I love this profile of Black Lives Matter founder Alicia Garza on her cooking habit and the role food plays in her life and in her organizing. What organizer worth her salt hasn't spent hours and days at kitchen tables? There's a reason that the publisher of seminal works by radical women of color in the 1970s was called Kitchen Table Press. Fun fact: Kitchen Table Press published Home Girls: A Black Feminist Anthology and This Bridge Called My Back. Food is nourishing, and nourishment is bonding, therefore food is critical to organizing. I especially love that this story includes Alicia's family recipes.
Years before co-founding Black Lives Matter, Alicia Garza sat in a cramped kitchen sipping a sweet gin drink from a red Solo cup, waiting for a pan of turkey legs to finish cooking.
The kitchen belonged to Betty Higgins, a retired bus driver in San Francisco’s Bayview neighborhood. Higgins — or Ms. Betty as everyone called her — was a fixture of the community, and as a neighborhood organizer at the time, Garza wanted to pick her brain. But when Garza would knock on her door, Higgins would brush her off. Something wasn’t clicking. Then Garza realized: If she wanted to have a real conversation with Higgins, she had to put down her clipboard, go inside and talk while Higgins cooked and took care of her kids.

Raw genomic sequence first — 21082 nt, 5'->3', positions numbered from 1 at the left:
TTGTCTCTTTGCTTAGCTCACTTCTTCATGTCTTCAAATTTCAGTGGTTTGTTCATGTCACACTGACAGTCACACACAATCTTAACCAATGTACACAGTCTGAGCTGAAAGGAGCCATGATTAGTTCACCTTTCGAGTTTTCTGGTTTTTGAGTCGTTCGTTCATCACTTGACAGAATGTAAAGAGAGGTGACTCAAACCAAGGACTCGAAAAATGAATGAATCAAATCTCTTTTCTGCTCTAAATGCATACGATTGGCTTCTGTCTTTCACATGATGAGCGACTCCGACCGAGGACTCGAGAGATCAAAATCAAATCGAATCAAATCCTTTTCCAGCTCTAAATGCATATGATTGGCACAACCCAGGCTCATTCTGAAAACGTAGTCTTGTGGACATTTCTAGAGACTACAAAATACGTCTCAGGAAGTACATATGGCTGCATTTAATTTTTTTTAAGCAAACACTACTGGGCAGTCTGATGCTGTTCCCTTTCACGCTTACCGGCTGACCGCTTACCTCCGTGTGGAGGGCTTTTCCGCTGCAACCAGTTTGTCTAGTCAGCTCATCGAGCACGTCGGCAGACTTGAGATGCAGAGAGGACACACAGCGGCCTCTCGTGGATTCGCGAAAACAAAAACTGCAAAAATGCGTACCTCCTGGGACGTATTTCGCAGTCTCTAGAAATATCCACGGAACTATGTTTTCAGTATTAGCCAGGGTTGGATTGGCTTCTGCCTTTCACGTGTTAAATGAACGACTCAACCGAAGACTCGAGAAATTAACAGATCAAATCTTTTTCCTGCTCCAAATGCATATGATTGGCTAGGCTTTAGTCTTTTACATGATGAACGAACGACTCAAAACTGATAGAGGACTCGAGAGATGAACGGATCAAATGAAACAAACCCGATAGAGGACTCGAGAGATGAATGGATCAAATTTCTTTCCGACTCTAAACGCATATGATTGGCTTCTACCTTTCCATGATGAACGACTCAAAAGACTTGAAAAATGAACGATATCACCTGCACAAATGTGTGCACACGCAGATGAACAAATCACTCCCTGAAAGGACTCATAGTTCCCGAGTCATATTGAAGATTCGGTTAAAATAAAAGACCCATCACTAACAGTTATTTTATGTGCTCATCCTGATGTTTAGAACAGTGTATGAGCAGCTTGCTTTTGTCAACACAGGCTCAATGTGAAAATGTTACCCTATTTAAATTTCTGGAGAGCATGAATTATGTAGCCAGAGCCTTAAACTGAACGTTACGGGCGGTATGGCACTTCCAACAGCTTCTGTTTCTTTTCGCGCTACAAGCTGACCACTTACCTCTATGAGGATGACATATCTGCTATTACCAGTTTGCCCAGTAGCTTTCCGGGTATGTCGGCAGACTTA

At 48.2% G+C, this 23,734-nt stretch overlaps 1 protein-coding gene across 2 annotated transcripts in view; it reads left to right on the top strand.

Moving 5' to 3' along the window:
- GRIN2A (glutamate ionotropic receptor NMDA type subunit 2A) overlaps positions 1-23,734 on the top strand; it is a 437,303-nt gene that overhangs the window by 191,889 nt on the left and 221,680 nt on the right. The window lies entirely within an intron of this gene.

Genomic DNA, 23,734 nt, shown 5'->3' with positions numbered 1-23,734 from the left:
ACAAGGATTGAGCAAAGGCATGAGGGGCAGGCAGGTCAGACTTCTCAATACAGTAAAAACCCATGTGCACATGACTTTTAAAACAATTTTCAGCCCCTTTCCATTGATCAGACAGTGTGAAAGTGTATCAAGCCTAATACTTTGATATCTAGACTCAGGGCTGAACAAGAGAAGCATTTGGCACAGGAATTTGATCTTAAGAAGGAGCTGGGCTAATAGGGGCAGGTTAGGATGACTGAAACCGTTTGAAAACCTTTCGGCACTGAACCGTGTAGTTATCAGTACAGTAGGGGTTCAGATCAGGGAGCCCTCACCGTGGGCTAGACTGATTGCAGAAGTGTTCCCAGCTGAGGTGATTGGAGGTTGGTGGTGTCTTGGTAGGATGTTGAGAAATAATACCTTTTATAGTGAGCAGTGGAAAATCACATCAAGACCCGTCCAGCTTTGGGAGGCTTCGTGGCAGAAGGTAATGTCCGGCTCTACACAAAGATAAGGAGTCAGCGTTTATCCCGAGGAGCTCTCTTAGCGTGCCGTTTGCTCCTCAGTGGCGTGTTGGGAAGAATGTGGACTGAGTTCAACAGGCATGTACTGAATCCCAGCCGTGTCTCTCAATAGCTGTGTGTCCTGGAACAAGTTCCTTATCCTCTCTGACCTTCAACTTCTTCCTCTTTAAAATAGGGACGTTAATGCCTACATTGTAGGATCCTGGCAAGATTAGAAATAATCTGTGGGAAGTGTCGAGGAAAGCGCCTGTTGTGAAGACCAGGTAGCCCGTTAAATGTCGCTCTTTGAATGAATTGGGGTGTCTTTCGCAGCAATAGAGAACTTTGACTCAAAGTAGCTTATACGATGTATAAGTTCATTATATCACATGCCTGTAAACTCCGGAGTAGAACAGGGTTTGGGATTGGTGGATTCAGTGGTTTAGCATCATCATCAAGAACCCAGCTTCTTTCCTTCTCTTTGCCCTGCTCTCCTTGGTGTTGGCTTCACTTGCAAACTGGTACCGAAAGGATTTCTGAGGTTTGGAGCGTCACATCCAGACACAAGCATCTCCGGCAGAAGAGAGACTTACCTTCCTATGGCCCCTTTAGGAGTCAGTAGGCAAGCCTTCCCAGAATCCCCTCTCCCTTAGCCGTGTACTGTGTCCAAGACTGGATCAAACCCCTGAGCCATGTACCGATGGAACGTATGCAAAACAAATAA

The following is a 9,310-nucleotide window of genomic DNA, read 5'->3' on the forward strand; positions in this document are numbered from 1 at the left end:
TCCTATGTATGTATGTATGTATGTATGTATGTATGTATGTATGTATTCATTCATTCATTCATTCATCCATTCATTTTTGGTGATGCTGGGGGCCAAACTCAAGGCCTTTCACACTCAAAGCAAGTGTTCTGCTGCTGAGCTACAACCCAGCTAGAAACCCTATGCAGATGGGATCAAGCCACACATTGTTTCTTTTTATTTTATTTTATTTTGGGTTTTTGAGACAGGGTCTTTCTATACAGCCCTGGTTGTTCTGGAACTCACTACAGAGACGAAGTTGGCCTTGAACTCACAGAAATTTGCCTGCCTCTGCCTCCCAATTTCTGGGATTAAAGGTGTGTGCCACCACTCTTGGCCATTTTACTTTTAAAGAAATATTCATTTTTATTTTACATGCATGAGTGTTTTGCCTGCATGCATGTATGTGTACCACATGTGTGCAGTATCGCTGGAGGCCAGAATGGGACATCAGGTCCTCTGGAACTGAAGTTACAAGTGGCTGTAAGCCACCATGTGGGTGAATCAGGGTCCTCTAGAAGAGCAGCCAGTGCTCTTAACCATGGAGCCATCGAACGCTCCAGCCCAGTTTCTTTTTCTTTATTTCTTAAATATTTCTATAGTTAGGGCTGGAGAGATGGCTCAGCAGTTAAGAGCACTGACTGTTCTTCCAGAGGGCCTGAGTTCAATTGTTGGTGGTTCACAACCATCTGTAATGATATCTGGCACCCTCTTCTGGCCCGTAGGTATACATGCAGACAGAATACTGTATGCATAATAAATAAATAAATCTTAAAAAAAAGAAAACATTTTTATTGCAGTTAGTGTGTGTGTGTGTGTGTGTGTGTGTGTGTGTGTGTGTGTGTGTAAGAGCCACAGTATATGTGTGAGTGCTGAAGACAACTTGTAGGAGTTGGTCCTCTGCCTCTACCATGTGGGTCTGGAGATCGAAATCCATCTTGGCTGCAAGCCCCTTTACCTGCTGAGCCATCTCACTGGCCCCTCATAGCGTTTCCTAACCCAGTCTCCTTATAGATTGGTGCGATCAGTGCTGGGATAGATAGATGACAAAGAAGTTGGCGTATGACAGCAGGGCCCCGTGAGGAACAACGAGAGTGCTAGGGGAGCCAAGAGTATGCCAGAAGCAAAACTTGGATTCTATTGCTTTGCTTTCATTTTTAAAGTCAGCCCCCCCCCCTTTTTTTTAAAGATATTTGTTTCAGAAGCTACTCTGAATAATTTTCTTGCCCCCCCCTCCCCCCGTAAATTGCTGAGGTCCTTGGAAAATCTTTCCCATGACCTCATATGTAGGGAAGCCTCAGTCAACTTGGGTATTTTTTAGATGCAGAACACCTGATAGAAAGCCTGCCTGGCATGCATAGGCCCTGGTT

“I had to learn it’s not about getting through your list of things,” she says. “If you’re going to visit Ms. Betty, you’re going to sit there for a couple hours. At the end, you’re going to eat good food, and she’s going to be, like, ‘This person cares about me.’ ”
The lesson was about more than that one connection: Garza was also starting to learn that food and cooking can be as crucial to her work as they had always been to her personal life.